Tunisian Youth Contributions to updating the “Nationally Determined Contributions (NDC)”

by Malek Romdhane and Soumaya Zaddem

Considering that countries have different circumstances, resources and abilities, the Paris agreement was designed so that each country defines its pledges, in terms of targets and contributions to the universal agreement.

Ahead of Conference of Parties 26 (COP26), some countries are still preparing to submit their enhanced version of their Nationally Determined Contributions (NDCs). Initial NDCs weren’t ambitious enough to combat climate change and its impacts. 

Tunisia is in the process of finalising and submitting its revised 2020 NDCs. However, there are still some additional inputs that have to be considered in its contributions. 

In this regard, a group of Tunisian youths proposed to Tunisia’s United Nations Framework for the Convention of Climate Change (UNFCCC) Focal Point, Mr. Mohamed Zmerli, that they should have their contributions and recommendations included in the NDC.

This is not the first time Tunisia’s national Focal Point has supported climate-related youth initiatives.

Consequently, the Ministry of Local Affairs and Environment, with support from the United Nations Development Program (UNDP), organised a workshop entitled “Contributions of Young People in Updating the NDCs” on 16 February 2021.  

While this workshop was open to the public, public attendees were following the session online to comply with COVID-19 safety measures. An exchange with the national experts, activists and civil society representatives followed each block of contributions.

The Background of The Initiative

The idea of gathering young environmental activists from different backgrounds to collaborate together on the enhancement of the Tunisian NDC was initiated by Emna Fourati and Wafa Hmadi, two Tunisian climate consultants, who have been working on different climate-related initiatives for many years.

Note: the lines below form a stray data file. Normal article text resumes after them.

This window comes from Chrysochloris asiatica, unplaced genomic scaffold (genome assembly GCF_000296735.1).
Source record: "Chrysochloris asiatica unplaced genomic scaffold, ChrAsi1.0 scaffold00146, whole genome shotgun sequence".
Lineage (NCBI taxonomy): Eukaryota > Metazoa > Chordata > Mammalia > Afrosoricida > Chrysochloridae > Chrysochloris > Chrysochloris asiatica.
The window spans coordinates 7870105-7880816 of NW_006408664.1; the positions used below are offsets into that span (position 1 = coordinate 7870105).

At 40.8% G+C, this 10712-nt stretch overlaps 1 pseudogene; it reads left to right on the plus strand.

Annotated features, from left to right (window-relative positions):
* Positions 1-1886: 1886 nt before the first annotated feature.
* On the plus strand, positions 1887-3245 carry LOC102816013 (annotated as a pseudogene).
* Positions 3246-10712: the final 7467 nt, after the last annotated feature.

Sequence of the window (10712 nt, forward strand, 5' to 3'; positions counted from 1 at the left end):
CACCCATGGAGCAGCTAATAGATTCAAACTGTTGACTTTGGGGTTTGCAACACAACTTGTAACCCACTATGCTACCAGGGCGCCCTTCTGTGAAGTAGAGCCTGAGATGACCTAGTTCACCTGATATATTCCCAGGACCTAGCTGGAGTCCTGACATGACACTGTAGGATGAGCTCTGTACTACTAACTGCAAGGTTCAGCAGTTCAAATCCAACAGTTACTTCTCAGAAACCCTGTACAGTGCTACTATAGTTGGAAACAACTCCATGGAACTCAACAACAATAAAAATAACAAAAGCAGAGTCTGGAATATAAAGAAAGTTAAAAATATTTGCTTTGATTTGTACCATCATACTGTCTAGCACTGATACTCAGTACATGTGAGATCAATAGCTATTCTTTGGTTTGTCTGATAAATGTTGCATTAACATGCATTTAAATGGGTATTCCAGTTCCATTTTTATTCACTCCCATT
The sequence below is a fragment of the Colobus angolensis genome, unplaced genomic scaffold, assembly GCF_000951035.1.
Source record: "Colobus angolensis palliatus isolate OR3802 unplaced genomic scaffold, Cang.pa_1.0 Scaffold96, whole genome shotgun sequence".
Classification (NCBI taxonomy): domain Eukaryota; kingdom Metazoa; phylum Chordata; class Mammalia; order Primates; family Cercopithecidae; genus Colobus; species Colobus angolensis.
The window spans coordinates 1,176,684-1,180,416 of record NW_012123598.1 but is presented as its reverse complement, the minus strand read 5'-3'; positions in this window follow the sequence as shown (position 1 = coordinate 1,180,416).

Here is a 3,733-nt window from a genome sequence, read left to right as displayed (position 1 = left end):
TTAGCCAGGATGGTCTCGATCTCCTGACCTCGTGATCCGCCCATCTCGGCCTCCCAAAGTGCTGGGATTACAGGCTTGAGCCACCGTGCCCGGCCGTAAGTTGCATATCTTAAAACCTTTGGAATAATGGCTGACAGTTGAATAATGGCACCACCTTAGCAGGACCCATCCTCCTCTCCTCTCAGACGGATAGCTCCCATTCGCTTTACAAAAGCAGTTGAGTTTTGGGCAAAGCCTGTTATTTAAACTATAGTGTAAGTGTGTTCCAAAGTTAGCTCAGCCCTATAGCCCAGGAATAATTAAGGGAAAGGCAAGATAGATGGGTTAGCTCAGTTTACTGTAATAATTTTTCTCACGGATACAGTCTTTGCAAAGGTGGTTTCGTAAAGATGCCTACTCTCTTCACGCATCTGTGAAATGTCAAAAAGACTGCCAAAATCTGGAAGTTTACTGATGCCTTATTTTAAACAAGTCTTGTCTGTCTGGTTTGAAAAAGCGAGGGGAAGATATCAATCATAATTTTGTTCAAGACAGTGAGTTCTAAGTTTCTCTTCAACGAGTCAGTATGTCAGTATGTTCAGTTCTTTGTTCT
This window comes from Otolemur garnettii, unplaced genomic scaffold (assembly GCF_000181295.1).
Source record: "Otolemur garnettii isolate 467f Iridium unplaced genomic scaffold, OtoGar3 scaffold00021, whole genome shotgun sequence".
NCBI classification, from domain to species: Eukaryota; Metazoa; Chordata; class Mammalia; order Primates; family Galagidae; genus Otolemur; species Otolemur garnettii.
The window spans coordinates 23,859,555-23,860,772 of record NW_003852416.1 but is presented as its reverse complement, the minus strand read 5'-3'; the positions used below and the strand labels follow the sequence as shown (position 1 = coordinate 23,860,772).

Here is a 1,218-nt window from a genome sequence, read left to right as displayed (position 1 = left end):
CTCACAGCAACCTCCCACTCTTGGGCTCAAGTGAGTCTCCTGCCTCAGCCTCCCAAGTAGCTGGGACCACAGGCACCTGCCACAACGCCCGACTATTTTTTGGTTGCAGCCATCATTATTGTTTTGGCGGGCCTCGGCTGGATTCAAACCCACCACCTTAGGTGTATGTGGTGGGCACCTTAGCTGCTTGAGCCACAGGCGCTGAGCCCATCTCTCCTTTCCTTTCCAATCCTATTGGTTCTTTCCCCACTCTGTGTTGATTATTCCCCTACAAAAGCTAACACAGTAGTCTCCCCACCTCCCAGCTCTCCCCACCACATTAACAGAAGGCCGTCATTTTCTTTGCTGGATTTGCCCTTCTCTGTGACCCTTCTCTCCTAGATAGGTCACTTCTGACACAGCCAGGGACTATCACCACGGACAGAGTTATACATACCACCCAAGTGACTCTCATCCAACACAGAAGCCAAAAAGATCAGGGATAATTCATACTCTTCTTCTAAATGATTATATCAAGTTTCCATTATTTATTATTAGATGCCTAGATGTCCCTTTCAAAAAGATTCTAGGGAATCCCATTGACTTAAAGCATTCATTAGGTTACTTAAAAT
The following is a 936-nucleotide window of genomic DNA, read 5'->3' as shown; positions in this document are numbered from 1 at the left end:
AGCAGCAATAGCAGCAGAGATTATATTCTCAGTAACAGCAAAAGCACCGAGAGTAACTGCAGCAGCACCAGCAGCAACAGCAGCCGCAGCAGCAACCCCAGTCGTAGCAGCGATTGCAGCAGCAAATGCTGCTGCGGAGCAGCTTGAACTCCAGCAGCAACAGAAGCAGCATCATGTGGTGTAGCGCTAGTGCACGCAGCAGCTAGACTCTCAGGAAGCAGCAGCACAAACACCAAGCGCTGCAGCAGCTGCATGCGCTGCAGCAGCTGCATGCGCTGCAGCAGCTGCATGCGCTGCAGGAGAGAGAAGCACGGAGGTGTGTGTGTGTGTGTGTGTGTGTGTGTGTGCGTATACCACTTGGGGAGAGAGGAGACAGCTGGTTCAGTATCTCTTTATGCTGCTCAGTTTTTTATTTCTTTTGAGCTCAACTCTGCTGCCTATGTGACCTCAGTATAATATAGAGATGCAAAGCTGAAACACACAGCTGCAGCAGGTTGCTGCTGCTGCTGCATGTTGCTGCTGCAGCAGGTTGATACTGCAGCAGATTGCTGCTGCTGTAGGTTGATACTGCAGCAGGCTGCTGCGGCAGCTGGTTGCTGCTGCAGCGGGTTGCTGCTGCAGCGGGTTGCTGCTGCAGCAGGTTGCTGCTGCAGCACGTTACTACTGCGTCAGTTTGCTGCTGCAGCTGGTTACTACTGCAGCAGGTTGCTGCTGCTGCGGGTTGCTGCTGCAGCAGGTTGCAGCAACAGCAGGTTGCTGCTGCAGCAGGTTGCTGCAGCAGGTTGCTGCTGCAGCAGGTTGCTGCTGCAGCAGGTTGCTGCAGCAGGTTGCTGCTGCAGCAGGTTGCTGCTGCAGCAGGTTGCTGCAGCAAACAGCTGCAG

From diverse backgrounds and with a strong will and ambition to add value to the Tunisian NDC, young people presented well thought-through work that was the result of one year’s preparation. They demonstrated adaptation and mitigation strategies which would impact sustainable development and help to achieve climate resilience in Tunisia. 

It has since become their ambition and target to convince and engage government officials to take more actions and demonstrate more ambition by updating the Tunisian NDC.

The Themes of Contributions

These contributions were mainly elaborated and presented by Tunisian climate activists, each in their domain of expertise. Tunisian youth’s ambitions (as demonstrated in their new NDCs’ recommendations) are more in line with the Tunisian climate policies and international agendas and commitments. It is therefore worth noting the following different contribution areas:

Cities and local governance: Local governance proposal for the Tunisian NDC enhancement should take into consideration the integration of the local climate action approach in the national climate engagements.

Environmental education: The integration of environmental education into schools’ curricula is a fundamental step towards solving the majority of environmental problems that we are facing, and this will be increasingly critical in the next few years.

Disaster Risk Reduction (DRR): Disaster risk reduction needs to be outlined as a specific adaptation priority in the Tunisian NDCs and to focus on building DRR short, medium and long term action plans with considerable relation to all the international commitments. 

Sustainable Tourism: Sustainable tourism contribution outlines the needs for mitigation strategies to reduce the greenhouse gas emissions in the tourism sector and the increase of ambition for mitigation measures. Decarbonising the tourism sector and compensating for the emissions that we cannot cut is considered the best way forward for sustainable development.